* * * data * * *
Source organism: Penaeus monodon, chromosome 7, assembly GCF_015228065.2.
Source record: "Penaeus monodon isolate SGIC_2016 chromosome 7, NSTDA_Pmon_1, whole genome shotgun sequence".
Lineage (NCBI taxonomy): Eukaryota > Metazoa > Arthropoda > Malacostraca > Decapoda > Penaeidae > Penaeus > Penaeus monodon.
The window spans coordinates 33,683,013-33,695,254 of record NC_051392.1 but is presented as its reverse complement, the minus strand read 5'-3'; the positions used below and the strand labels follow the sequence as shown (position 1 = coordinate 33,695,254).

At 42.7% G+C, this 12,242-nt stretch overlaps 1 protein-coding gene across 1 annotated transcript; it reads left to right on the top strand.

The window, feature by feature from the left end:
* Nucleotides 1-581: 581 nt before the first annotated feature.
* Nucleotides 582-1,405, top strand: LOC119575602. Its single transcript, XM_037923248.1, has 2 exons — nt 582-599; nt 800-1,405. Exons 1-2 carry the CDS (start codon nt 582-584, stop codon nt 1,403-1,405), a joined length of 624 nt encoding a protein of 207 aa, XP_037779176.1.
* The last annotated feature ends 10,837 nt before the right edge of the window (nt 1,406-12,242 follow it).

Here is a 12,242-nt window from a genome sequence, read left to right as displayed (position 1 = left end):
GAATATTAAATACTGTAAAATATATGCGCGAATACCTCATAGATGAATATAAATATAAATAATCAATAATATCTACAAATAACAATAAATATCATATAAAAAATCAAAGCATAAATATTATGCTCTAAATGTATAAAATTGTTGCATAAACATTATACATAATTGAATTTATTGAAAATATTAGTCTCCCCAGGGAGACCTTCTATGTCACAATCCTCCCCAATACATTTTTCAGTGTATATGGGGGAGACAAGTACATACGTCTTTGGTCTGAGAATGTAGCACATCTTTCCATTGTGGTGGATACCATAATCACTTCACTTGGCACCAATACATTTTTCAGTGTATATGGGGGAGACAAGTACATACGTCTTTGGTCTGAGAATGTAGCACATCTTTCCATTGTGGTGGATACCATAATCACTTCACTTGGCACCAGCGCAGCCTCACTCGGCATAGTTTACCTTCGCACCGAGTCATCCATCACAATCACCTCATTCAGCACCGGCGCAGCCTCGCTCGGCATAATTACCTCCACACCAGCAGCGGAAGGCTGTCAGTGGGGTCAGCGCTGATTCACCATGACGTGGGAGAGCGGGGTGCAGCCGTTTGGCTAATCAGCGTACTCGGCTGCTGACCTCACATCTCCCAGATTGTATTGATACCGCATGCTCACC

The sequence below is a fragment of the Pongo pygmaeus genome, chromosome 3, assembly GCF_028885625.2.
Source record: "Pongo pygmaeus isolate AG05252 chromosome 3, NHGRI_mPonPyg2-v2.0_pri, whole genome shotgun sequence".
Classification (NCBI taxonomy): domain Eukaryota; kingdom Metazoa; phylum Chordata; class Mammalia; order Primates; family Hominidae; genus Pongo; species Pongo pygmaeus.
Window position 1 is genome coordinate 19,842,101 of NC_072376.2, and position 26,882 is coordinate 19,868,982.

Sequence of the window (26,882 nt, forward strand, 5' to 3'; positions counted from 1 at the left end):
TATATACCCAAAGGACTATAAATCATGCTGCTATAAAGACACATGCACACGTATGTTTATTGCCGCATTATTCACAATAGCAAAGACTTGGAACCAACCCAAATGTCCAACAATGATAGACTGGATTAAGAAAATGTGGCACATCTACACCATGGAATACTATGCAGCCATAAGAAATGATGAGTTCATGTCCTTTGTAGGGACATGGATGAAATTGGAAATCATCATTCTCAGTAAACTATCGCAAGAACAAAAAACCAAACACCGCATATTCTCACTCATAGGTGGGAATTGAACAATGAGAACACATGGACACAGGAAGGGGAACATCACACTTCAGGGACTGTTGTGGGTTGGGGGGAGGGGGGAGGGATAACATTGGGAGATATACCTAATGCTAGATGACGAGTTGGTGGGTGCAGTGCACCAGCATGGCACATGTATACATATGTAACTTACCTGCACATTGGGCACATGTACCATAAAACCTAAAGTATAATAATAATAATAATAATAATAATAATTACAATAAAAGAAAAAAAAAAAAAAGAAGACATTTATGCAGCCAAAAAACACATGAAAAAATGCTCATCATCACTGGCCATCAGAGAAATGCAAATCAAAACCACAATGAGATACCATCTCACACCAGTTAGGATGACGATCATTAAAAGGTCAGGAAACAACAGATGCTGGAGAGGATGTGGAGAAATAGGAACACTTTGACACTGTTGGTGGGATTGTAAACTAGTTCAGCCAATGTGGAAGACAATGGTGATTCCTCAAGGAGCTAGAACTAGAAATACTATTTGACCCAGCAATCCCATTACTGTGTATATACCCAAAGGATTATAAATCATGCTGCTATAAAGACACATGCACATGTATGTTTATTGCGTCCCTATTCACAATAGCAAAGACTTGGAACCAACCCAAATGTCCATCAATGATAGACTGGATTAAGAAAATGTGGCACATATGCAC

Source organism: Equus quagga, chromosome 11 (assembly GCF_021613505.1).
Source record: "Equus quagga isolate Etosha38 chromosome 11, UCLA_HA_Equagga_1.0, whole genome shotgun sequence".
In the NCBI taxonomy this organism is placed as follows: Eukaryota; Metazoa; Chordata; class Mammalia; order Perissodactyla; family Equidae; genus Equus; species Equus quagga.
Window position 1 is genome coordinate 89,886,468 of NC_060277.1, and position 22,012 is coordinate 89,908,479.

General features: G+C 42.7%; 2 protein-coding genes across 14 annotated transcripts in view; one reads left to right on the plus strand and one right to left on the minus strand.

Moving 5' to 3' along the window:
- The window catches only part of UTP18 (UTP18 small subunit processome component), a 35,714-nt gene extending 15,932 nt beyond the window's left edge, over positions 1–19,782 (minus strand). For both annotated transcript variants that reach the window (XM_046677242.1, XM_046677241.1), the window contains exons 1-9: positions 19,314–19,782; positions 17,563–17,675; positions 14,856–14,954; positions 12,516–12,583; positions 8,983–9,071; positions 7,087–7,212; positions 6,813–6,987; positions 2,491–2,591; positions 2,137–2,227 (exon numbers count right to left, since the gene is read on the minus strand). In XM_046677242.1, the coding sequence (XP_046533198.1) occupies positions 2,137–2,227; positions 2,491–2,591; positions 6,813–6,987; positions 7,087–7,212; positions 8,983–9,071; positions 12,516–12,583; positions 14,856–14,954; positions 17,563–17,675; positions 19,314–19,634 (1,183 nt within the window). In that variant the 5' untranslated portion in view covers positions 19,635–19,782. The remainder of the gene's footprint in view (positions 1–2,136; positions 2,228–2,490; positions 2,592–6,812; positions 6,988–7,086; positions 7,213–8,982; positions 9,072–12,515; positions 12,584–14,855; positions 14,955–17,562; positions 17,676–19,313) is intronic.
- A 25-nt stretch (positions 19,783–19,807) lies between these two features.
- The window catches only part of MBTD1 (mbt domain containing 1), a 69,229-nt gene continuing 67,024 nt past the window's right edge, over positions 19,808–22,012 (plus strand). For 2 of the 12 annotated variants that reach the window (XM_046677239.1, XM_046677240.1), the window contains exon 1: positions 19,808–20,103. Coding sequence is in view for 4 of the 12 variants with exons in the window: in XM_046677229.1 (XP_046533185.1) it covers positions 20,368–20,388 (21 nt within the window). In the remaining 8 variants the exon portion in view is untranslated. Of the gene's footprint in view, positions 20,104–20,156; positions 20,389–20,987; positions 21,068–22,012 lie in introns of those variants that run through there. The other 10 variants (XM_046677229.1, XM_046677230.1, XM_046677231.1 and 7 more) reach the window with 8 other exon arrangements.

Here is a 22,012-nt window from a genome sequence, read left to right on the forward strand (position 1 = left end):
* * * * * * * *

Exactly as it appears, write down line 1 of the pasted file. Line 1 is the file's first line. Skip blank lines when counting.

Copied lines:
Source organism: Penaeus monodon, chromosome 7, assembly GCF_015228065.2.